When Tommy Kjærsgaard-Rasmussen and his crew from the Danish television network TV3 Sport hit the ground during Super Bowl week, they’re often hard to miss.
At Super Bowl XLVIII media day, Kjærsgaard-Rasmussen dressed as Where’s Waldo. Another year, one of his colleagues at the station challenged Rams star defensive tackle Aaron Donald to a game of slaps, engaging in playful hand combat with one of the strongest defensive players in the league, while hundreds of journalists watched in stunned silence (this was a blessed, pre-COVID-19 setting, of course). Kjærsgaard-Rasmussen said he freestyle rap-battled Cam Newton before Super Bowl 50. And before Super Bowl LII, he walked around media night asking players about their grandmothers (while holding up a picture of his own).
Kjærsgaard-Rasmussen is also an NFL analyst, who provides live Danish commentary during two NFL games every Sunday, plus Danish studio commentary during breaks of Sunday Night Football and Thursday Night Football, both of which are broadcast only in English. Aside from the media night high jinks, he also comes to the Super Bowl each year trying to put together a reported, nuanced story about something of particular interest to his viewers back home.
Last year, he wanted to do a story about Chiefs top receiver Tyreek Hill.
“We felt like every time we showed a Chiefs game in Denmark, we would have to discuss his issues,” Kjærsgaard-Rasmussen said over Zoom this week from his home country—because of the pandemic, he’ll miss his first Super Bowl in more than a decade. “We felt like we couldn’t praise him for everything he did on the field without also discussing the accusations off the field. It’s always tough. It’s tough figuring out, especially when you’re from Europe. Your [justice] system is difficult to understand.”
Hill was arrested back in 2014 for punching his pregnant girlfriend in the stomach and choking her. He would later plead guilty to domestic assault and battery by strangulation, which required three years of probation and anger management courses. In 2019, he was investigated for battering the couple’s three-year-old son. Neither Hill nor the mother were ever charged—the district attorney stated that he felt a crime had been committed, but he didn’t have enough evidence to charge anyone. Around that time, audio recordings of a conversation between Hill and his then fiancé included Hill saying, “You need to be terrified of me too, b----.”
If this isn’t a totally familiar story to you or if the details seem hazy, that’s because Hill is now almost exclusively discussed in terms of his speed on the field during U.S. football broadcasts. The football viewing public has moved on. The accounts are blanketed in vagaries.
The inability to penetrate a surface-level conversation puzzled Kjærsgaard-Rasmussen, who, during media sessions on Wednesday and Thursday of Super Bowl week last year, asked Hill and some of his teammates about how an arrest and further accounts affected their relationship with Hill and complicated life inside the locker room. Kjærsgaard-Rasmussen said Hill appeared offended by his questions. Kjærsgaard-Rasmussen described Hill’s teammates as welcoming, but “no one wanted to talk about the issue in a real way.”
“We got a story done,” he says, “but if this had been Danish soccer players, who I interview the most, we would have been able to talk about it in a different way. I guess maybe we’re just more up front about more serious issues.”
On Sunday, Hill will be on the field for the Chiefs. Buccaneers receiver Antonio Brown, who has a pending civil trial for sexual assault and rape that has been delayed until December 2021, is on Tampa Bay’s active roster (but may not play due to a knee injury). While it’s important not to lump these stories together, their fallout has taken a similar path, one that seems to fast-forward through public contrition (Buccaneers general manager Jason Licht recently told NBC that Brown has been “nothing short of spectacular” and lauded his ability to mentor Tampa Bay’s younger players). Meanwhile, someone like Kjærsgaard-Rasmussen, who isn’t familiar with our penchant to avoid difficult conversations, especially on Sunday broadcasts, is preoccupied by the elephant in the room.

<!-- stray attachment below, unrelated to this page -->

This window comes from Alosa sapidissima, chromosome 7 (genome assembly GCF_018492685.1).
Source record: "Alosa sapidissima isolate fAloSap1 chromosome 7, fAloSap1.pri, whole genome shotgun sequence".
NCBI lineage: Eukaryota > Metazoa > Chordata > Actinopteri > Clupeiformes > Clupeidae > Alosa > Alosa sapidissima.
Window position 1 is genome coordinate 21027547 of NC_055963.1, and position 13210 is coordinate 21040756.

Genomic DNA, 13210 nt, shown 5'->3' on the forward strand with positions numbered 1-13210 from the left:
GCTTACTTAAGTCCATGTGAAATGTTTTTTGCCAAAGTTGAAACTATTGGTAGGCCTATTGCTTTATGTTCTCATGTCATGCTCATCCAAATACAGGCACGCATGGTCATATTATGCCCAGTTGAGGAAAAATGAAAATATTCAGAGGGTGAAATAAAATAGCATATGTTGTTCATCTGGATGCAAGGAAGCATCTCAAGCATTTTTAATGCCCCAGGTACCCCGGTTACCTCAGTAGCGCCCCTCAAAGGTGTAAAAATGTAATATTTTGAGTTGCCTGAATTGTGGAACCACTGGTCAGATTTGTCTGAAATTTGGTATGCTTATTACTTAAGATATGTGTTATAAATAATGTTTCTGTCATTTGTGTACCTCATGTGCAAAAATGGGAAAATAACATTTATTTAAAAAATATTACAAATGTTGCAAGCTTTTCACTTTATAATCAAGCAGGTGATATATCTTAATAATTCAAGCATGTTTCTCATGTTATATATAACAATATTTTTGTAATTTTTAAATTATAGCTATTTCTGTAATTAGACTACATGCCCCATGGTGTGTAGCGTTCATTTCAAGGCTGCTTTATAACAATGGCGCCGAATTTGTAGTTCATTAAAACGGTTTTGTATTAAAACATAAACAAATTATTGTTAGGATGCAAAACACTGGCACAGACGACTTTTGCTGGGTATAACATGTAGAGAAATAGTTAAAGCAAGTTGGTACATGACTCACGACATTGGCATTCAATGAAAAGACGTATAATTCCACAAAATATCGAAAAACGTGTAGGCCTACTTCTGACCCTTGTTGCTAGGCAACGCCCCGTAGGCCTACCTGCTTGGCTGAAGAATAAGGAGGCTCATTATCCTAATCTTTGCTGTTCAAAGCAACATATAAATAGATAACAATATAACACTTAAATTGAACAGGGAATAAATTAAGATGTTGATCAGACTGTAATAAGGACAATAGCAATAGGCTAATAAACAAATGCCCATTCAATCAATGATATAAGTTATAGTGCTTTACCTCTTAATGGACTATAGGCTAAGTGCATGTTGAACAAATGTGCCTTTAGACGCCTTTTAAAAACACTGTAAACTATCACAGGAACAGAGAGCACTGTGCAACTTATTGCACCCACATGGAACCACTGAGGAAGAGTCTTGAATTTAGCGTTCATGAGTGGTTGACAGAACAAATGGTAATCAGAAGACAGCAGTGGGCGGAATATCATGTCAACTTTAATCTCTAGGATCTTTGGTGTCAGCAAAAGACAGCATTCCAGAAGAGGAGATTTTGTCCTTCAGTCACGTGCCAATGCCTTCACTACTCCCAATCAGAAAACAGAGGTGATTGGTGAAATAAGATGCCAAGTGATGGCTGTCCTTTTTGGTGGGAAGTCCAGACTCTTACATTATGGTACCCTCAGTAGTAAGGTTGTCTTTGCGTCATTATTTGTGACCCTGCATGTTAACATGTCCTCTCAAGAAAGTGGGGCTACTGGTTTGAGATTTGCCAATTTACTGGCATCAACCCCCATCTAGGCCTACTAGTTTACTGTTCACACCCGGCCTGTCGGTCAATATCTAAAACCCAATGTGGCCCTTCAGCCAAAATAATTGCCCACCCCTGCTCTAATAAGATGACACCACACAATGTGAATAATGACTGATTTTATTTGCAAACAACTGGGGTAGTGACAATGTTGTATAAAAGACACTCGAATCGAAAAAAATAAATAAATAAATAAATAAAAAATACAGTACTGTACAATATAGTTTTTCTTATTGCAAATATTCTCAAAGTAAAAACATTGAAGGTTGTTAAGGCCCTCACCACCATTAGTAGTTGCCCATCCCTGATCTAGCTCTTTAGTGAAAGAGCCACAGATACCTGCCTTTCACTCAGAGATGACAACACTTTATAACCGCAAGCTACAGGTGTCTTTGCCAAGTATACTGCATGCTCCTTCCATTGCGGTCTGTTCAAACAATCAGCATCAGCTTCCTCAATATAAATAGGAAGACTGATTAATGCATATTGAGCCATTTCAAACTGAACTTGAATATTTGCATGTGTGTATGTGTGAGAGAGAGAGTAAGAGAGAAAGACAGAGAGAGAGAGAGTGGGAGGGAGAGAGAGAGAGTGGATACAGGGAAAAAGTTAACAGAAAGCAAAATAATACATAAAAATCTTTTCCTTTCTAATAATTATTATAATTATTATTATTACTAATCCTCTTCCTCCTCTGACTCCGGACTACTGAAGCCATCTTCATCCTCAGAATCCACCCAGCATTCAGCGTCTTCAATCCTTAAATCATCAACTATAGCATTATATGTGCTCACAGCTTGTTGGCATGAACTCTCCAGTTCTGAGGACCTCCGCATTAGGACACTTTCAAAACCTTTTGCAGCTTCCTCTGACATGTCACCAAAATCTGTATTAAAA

“Americans are a little more afraid to talk about the stuff that hurts,” he says. “The stuff that might explode between your hands.”
During a Danish NFL broadcast, TV3 Sport goes to commercials only a third of the time American football broadcasts do, which means the telecast takes on more of a narrative flare. There is more time—and a greater desire from fans—to learn about the backstories of their favorite players.
This year the crew has been joined regularly by former Giants receiver Amani Toomer, who is spending time in the country during the pandemic. It helps them broaden the subject matter, which, like most U.S. football pregame and studio shows, attempts to tackle both the hardcore, granular football information and the sport’s theatrical side.
Kjærsgaard-Rasmussen said that he loves the narratives that end like “American movies”: stories of players coming from obscurity, rising from poverty and overcoming adversity. Two of his favorites were packages they did on Chargers running back Austin Ekeler and legendary Washington safety Sean Taylor. They have a big piece planned on Tyrann Mathieu for this year’s Super Bowl.
But there is also a journalistic tug to balance out those narratives with some of the issues plaguing the league. Brown in particular (one of his studio cohosts is a huge Steelers fan and, thus, has been following Brown’s fall from grace quite closely), has generated a lot of discussion. Kjærsgaard-Rasmussen said that, for example, they had a long and critical conversation about the optics and ethics of Tom Brady’s taking Brown under his wing.
“It was a good talk to have,” Kjærsgaard-Rasmussen says. “I just couldn’t imagine ever seeing that on U.S. television.”
To understand Kjærsgaard-Rasmussen’s approach it’s important to get a glimpse of the Danish media landscape as it relates to their own national stars, at least from his own point of view. Recently, most of the scandalous news surrounding Danish football relates to gambling. Some players had blown personal fortunes at a local betting house. Another manager came out and admitted that his own players have been gambling on their own games.